Aloha. Here are some Friday questions from paradise. If the answers seem weird, it’s the pina colada talking.
Ken, do you (or anyone else) have a single favorite sit-com scene (from one of your shows or not)? I'm not referring to an entire episode, but rather a single scene (of, say, around three minutes or so) than can stand on its own.
It would have to be the "Chef of the Future" scene from THE HONEYMOONERS. Ralph (Jackie Gleason) and Ed (Art Carney) try to peddle a new kitchen device on live television. This kills me every time. Check it out.
As for shows my partner and I have written, even though it’s longer than three minutes, the last act of Room Service from FRASIER, directed by David Lee.
Is there anyone on the production team responsible for grammar and pronunciation? Is this job description a thing of the past, a victim of current economics? Hardly a week goes by that I don't hear a "you and I" that should be "you and me." On last week's "Terriers," a character referred to a criminal's fiefdom, but made the first syllable rhyme with "life" instead of "thief." Are there no standards anymore?
Jon, not only is there not such a person on staff, when writers try to assume the role of grammar police, they usually wind up dead in a ditch with stab wounds from all the other writers on staff.
Especially when room writing, the goal is to get the scene down, get the attitudes right, find the best jokes. Number one, if a staff member keeps holding things up because of punctuation, it slows down the process. You try to get on a roll and you don’t want it interrupted by someone insisting a semi-colon is needed. Secondly, you’re writing conversationally. Real people don’t speak in proper English and don’t always know correct pronunciations. Maybe the character in TERRIERS who screwed up fiefdom did so on purpose.
If this bothers you, then you're going to have a problem with every show on network television. For God sakes, stay away from RAISING HOPE.
Over the course of your career, research would have changed quite a bit. From library and phone calls to internet.
What are the advantages/ disadvantages over time in how access to information has changed things? Does make it harder for plot surprises? Poetic license?
Having the world at your fingertips is a HUGE advantage. And it saves money.
Years ago, each studio had a “research” department. If you needed to know something about the Spanish-American War or who hit the most home runs in 1935, you called the research department. Several hours later, in interoffice mail, you’d receive a smeared Xeroxed article or two that hopefully answers your question.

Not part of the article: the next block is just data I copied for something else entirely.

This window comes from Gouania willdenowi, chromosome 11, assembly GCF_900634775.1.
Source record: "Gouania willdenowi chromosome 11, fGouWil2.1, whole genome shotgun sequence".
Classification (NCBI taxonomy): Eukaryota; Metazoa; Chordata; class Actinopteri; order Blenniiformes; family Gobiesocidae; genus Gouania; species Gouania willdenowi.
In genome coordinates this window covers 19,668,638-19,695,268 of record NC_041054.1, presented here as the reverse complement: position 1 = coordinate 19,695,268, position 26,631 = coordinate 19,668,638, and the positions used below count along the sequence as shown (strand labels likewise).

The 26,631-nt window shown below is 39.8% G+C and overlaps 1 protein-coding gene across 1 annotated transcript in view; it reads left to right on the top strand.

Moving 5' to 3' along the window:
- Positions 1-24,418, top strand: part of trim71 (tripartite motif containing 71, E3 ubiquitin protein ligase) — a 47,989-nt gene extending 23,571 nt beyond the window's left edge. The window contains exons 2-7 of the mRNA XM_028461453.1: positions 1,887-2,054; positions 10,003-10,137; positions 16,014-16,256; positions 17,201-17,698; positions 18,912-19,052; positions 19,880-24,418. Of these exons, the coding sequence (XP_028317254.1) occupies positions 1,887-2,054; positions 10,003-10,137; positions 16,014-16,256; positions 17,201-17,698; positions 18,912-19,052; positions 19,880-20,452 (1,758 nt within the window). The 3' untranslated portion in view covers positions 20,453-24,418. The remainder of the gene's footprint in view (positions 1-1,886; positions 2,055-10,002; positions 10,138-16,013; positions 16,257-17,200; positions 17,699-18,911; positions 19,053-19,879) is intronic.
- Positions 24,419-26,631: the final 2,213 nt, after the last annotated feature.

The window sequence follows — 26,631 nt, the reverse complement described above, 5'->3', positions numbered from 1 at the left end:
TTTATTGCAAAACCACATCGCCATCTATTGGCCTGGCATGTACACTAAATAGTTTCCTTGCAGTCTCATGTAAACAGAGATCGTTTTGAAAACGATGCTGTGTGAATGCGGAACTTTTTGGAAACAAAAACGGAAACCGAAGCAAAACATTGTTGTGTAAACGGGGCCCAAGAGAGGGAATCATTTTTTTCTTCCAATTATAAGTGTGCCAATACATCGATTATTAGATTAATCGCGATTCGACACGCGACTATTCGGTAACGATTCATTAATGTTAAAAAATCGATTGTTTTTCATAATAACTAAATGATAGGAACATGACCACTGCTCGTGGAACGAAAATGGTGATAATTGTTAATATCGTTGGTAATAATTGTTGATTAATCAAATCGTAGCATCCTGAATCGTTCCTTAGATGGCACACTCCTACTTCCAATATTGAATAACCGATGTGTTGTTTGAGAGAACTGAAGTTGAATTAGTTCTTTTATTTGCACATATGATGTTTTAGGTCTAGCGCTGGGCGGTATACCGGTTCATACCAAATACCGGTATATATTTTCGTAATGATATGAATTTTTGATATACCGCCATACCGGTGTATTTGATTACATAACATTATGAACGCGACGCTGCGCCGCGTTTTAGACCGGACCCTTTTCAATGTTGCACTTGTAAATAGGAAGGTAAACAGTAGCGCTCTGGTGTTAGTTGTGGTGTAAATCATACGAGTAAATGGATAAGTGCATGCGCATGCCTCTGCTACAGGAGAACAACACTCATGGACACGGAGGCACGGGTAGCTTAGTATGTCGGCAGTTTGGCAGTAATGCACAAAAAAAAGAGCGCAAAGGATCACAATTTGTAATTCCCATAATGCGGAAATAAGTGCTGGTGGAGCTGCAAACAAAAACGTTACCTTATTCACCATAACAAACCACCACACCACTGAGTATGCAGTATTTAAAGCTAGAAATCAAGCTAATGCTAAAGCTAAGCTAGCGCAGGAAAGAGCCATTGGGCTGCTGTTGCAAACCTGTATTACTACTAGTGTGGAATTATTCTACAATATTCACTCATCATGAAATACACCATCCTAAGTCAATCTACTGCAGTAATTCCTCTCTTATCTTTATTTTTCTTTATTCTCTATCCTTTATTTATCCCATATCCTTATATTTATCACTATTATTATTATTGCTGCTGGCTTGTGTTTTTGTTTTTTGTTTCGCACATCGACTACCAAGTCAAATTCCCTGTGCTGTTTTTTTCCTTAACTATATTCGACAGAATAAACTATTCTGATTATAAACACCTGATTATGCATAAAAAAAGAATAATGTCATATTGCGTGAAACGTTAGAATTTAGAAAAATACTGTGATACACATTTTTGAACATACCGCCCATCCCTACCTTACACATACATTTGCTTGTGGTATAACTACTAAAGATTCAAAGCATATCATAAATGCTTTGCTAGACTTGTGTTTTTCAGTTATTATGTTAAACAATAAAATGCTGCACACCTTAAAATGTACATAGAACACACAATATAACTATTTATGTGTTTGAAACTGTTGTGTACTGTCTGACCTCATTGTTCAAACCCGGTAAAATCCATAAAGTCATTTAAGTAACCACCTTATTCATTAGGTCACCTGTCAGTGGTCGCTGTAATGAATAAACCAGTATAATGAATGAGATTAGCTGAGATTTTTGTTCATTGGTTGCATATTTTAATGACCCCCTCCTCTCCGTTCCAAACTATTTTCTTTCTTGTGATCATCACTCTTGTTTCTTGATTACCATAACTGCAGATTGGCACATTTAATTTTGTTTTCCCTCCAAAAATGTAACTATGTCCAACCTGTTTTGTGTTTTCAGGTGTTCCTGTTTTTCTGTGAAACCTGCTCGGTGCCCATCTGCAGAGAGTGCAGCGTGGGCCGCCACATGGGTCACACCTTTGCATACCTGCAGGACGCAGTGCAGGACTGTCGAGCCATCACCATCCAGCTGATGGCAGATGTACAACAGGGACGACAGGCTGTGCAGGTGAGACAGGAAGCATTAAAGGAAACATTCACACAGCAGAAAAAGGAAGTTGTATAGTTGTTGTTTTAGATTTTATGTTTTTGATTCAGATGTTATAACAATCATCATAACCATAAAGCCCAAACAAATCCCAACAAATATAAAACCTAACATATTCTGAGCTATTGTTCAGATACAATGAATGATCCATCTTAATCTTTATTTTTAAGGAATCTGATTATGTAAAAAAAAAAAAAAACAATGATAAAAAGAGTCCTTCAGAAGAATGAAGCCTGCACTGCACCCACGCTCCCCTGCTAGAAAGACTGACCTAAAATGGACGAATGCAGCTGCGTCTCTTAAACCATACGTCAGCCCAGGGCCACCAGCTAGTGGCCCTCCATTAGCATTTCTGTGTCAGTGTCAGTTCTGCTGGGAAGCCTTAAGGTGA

And your show would be billed $800.
So for that reason alone, God bless Google.
But the best research is still one-to-one interviews. Nothing compares with first-hand experiences. The interviews that were done with nurses, doctors, and soldiers who served in Korea accounted for most of the stories on MASH.
My question is have you ever noticed when a staff writer on a show uses the same plot device repeatedly in the scripts he wrote and the show's quality suffered as a result? In this situation is it more the responsibility if the writer who wrote the initial draft to challenge himself and write something unlike what he's used to, or do the other producers just have to have more of an input on the final draft to ensure it doesn't seem too formulaic to longtime viewers of the show?
Staff writers are usually assigned episodes to write. A staffer may come in with a story idea that gets developed and he is given the assignment to write it, but generally, the entire staff plots out stories together. The showrunner has his thumb-prints on every story, whether he writes the first draft or not.
Sometimes writers excel in writing certain characters or types of stories so they get assigned more of them. Whenever they did a farce on FRASIER they always went to Joe Keenan. He’s a master at that genre.
That might be what you’re sensing. But on sitcoms, don’t pin too much blame, or heap too much praise on the credited writer.
And finally, bevo has a MASH question.
I recently lost some weight rather quickly (it was planned). My clothes are baggy and very loose as a result.
I started thinking about the MASH episode where Charles is convinced that he is gaining weight because his clothes are tight. Who thought of the story? Was it result of the research efforts that have been discussed previously? How did the last line, which is brilliant, come about?
Since B.J. was a practical jokester, we were always on the lookout for pranks.
I had heard of a story about a guy who pulled a practical joke on his neighbor. The neighbor got a new car. For about a week, the prankster would sneak over and refill the gas tank. The neighbor was ecstatic. He couldn’t believe the incredible gas mileage he was getting. Then the prankster switched it around. He began siphoning gasoline out of the tank. Now the neighbor was refilling every two days and mystified why he got 100 miles to the gallon one week and 4 the next.
We adjusted that story to fit our needs.
As for the brilliant last line, I don’t really remember it. It might be the reference to “Bean Pole Levine”, which was a nod to me (except I pronounce it Le-Vine).
What’s your question?